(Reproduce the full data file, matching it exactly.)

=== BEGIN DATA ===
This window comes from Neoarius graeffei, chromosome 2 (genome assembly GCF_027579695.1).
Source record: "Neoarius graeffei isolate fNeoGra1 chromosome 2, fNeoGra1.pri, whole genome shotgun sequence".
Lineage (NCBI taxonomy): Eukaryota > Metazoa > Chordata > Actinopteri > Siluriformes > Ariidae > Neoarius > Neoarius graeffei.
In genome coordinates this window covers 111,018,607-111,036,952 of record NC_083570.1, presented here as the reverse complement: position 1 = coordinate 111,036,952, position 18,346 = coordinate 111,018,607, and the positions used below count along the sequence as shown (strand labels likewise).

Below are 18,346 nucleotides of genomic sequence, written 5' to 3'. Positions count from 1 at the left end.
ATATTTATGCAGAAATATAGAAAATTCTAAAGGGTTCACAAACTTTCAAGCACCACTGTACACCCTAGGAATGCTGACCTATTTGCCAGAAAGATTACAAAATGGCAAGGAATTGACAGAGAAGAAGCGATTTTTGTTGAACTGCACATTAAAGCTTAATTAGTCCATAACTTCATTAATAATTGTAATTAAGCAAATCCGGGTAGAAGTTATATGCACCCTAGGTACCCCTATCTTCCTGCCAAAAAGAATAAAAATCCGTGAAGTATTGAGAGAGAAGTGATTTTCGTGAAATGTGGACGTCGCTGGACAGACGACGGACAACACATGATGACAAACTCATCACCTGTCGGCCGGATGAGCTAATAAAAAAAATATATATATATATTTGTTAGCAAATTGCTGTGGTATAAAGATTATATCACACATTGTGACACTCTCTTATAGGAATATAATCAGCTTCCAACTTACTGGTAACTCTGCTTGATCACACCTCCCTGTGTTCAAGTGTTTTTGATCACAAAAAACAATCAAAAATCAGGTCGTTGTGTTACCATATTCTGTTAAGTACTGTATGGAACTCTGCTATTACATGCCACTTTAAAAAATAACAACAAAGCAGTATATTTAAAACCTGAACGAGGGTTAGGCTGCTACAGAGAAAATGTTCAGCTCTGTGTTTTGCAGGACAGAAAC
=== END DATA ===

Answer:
This window comes from Neoarius graeffei, chromosome 2 (genome assembly GCF_027579695.1).
Source record: "Neoarius graeffei isolate fNeoGra1 chromosome 2, fNeoGra1.pri, whole genome shotgun sequence".
Lineage (NCBI taxonomy): Eukaryota > Metazoa > Chordata > Actinopteri > Siluriformes > Ariidae > Neoarius > Neoarius graeffei.
In genome coordinates this window covers 111,018,607-111,036,952 of record NC_083570.1, presented here as the reverse complement: position 1 = coordinate 111,036,952, position 18,346 = coordinate 111,018,607, and the positions used below count along the sequence as shown (strand labels likewise).

Below are 18,346 nucleotides of genomic sequence, written 5' to 3'. Positions count from 1 at the left end.
ATATTTATGCAGAAATATAGAAAATTCTAAAGGGTTCACAAACTTTCAAGCACCACTGTACACCCTAGGAATGCTGACCTATTTGCCAGAAAGATTACAAAATGGCAAGGAATTGACAGAGAAGAAGCGATTTTTGTTGAACTGCACATTAAAGCTTAATTAGTCCATAACTTCATTAATAATTGTAATTAAGCAAATCCGGGTAGAAGTTATATGCACCCTAGGTACCCCTATCTTCCTGCCAAAAAGAATAAAAATCCGTGAAGTATTGAGAGAGAAGTGATTTTCGTGAAATGTGGACGTCGCTGGACAGACGACGGACAACACATGATGACAAACTCATCACCTGTCGGCCGGATGAGCTAATAAAAAAAATATATATATATATTTGTTAGCAAATTGCTGTGGTATAAAGATTATATCACACATTGTGACACTCTCTTATAGGAATATAATCAGCTTCCAACTTACTGGTAACTCTGCTTGATCACACCTCCCTGTGTTCAAGTGTTTTTGATCACAAAAAACAATCAAAAATCAGGTCGTTGTGTTACCATATTCTGTTAAGTACTGTATGGAACTCTGCTATTACATGCCACTTTAAAAAATAACAACAAAGCAGTATATTTAAAACCTGAACGAGGGTTAGGCTGCTACAGAGAAAATGTTCAGCTCTGTGTTTTGCAGGACAGAAAC